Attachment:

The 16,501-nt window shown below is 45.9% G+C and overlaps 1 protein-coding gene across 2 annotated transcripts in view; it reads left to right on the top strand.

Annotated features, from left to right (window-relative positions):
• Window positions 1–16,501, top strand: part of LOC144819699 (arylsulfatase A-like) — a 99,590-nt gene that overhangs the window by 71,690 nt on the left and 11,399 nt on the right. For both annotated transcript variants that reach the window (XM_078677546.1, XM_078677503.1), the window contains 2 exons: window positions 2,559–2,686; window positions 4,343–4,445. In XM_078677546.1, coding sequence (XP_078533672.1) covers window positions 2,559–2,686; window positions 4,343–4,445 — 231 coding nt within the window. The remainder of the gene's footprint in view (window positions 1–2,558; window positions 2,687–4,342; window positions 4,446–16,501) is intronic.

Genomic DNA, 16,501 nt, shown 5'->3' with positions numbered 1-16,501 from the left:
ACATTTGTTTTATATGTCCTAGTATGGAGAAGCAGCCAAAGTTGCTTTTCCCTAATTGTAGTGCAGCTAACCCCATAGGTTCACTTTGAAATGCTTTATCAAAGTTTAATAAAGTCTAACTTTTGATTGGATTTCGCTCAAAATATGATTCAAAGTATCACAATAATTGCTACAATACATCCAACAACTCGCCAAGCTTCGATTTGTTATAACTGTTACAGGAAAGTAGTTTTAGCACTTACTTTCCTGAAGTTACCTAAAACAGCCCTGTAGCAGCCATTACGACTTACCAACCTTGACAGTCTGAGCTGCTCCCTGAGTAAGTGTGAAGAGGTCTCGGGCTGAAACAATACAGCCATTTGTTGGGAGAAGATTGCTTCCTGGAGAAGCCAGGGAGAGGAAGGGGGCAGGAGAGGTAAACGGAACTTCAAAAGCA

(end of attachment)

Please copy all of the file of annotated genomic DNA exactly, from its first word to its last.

The 16,501-nt window shown below is 45.9% G+C and overlaps 1 protein-coding gene across 2 annotated transcripts in view; it reads left to right on the top strand.

Annotated features, from left to right (window-relative positions):
• Window positions 1–16,501, top strand: part of LOC144819699 (arylsulfatase A-like) — a 99,590-nt gene that overhangs the window by 71,690 nt on the left and 11,399 nt on the right. For both annotated transcript variants that reach the window (XM_078677546.1, XM_078677503.1), the window contains 2 exons: window positions 2,559–2,686; window positions 4,343–4,445. In XM_078677546.1, coding sequence (XP_078533672.1) covers window positions 2,559–2,686; window positions 4,343–4,445 — 231 coding nt within the window. The remainder of the gene's footprint in view (window positions 1–2,558; window positions 2,687–4,342; window positions 4,446–16,501) is intronic.

Genomic DNA, 16,501 nt, shown 5'->3' with positions numbered 1-16,501 from the left:
ACATTTGTTTTATATGTCCTAGTATGGAGAAGCAGCCAAAGTTGCTTTTCCCTAATTGTAGTGCAGCTAACCCCATAGGTTCACTTTGAAATGCTTTATCAAAGTTTAATAAAGTCTAACTTTTGATTGGATTTCGCTCAAAATATGATTCAAAGTATCACAATAATTGCTACAATACATCCAACAACTCGCCAAGCTTCGATTTGTTATAACTGTTACAGGAAAGTAGTTTTAGCACTTACTTTCCTGAAGTTACCTAAAACAGCCCTGTAGCAGCCATTACGACTTACCAACCTTGACAGTCTGAGCTGCTCCCTGAGTAAGTGTGAAGAGGTCTCGGGCTGAAACAATACAGCCATTTGTTGGGAGAAGATTGCTTCCTGGAGAAGCCAGGGAGAGGAAGGGGGCAGGAGAGGTAAACGGAACTTCAAAAGCA